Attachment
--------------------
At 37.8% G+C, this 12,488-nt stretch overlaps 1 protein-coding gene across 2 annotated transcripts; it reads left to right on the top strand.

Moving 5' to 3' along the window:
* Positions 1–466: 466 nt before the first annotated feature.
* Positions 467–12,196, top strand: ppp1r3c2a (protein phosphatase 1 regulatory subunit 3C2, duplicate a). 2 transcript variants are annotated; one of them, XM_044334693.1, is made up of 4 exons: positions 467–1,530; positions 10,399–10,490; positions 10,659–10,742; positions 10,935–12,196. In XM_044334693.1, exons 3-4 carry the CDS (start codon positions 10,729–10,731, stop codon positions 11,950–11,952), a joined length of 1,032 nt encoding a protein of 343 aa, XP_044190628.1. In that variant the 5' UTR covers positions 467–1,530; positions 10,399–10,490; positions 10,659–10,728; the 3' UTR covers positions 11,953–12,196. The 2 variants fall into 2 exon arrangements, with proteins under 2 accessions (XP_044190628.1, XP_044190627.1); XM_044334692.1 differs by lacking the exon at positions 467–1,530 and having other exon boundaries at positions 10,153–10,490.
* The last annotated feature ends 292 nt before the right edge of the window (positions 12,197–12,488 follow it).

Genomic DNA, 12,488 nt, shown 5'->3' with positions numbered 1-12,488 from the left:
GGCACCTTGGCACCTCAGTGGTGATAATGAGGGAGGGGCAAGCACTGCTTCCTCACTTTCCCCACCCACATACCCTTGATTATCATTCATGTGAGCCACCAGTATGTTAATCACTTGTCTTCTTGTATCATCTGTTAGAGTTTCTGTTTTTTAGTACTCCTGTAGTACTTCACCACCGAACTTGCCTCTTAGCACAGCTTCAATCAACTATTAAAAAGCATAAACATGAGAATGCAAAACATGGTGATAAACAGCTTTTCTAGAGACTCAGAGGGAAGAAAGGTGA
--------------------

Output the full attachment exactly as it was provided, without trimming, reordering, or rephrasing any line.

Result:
At 37.8% G+C, this 12,488-nt stretch overlaps 1 protein-coding gene across 2 annotated transcripts; it reads left to right on the top strand.

Moving 5' to 3' along the window:
* Positions 1–466: 466 nt before the first annotated feature.
* Positions 467–12,196, top strand: ppp1r3c2a (protein phosphatase 1 regulatory subunit 3C2, duplicate a). 2 transcript variants are annotated; one of them, XM_044334693.1, is made up of 4 exons: positions 467–1,530; positions 10,399–10,490; positions 10,659–10,742; positions 10,935–12,196. In XM_044334693.1, exons 3-4 carry the CDS (start codon positions 10,729–10,731, stop codon positions 11,950–11,952), a joined length of 1,032 nt encoding a protein of 343 aa, XP_044190628.1. In that variant the 5' UTR covers positions 467–1,530; positions 10,399–10,490; positions 10,659–10,728; the 3' UTR covers positions 11,953–12,196. The 2 variants fall into 2 exon arrangements, with proteins under 2 accessions (XP_044190628.1, XP_044190627.1); XM_044334692.1 differs by lacking the exon at positions 467–1,530 and having other exon boundaries at positions 10,153–10,490.
* The last annotated feature ends 292 nt before the right edge of the window (positions 12,197–12,488 follow it).

Genomic DNA, 12,488 nt, shown 5'->3' with positions numbered 1-12,488 from the left:
GGCACCTTGGCACCTCAGTGGTGATAATGAGGGAGGGGCAAGCACTGCTTCCTCACTTTCCCCACCCACATACCCTTGATTATCATTCATGTGAGCCACCAGTATGTTAATCACTTGTCTTCTTGTATCATCTGTTAGAGTTTCTGTTTTTTAGTACTCCTGTAGTACTTCACCACCGAACTTGCCTCTTAGCACAGCTTCAATCAACTATTAAAAAGCATAAACATGAGAATGCAAAACATGGTGATAAACAGCTTTTCTAGAGACTCAGAGGGAAGAAAGGTGA